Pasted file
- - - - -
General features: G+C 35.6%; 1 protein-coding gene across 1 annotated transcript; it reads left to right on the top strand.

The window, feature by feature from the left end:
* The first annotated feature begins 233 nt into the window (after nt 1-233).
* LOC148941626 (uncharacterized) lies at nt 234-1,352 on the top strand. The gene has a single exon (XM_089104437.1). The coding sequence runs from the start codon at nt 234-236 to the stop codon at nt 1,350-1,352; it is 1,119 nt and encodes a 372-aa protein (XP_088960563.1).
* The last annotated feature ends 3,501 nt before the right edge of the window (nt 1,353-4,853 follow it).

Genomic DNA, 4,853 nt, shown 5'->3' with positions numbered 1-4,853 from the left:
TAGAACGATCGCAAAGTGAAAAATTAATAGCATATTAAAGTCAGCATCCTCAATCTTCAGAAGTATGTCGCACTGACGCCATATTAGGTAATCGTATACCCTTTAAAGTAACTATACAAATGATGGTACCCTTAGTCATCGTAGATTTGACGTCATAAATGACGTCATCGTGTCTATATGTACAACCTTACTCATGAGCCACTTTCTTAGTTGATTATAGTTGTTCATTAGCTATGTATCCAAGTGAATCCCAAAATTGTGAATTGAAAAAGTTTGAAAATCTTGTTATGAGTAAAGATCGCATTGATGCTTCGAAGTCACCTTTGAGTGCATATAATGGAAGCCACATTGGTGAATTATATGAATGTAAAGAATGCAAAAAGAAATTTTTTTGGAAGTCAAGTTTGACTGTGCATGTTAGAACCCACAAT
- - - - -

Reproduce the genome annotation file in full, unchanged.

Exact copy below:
General features: G+C 35.6%; 1 protein-coding gene across 1 annotated transcript; it reads left to right on the top strand.

The window, feature by feature from the left end:
* The first annotated feature begins 233 nt into the window (after nt 1-233).
* LOC148941626 (uncharacterized) lies at nt 234-1,352 on the top strand. The gene has a single exon (XM_089104437.1). The coding sequence runs from the start codon at nt 234-236 to the stop codon at nt 1,350-1,352; it is 1,119 nt and encodes a 372-aa protein (XP_088960563.1).
* The last annotated feature ends 3,501 nt before the right edge of the window (nt 1,353-4,853 follow it).

Genomic DNA, 4,853 nt, shown 5'->3' with positions numbered 1-4,853 from the left:
TAGAACGATCGCAAAGTGAAAAATTAATAGCATATTAAAGTCAGCATCCTCAATCTTCAGAAGTATGTCGCACTGACGCCATATTAGGTAATCGTATACCCTTTAAAGTAACTATACAAATGATGGTACCCTTAGTCATCGTAGATTTGACGTCATAAATGACGTCATCGTGTCTATATGTACAACCTTACTCATGAGCCACTTTCTTAGTTGATTATAGTTGTTCATTAGCTATGTATCCAAGTGAATCCCAAAATTGTGAATTGAAAAAGTTTGAAAATCTTGTTATGAGTAAAGATCGCATTGATGCTTCGAAGTCACCTTTGAGTGCATATAATGGAAGCCACATTGGTGAATTATATGAATGTAAAGAATGCAAAAAGAAATTTTTTTGGAAGTCAAGTTTGACTGTGCATGTTAGAACCCACAAT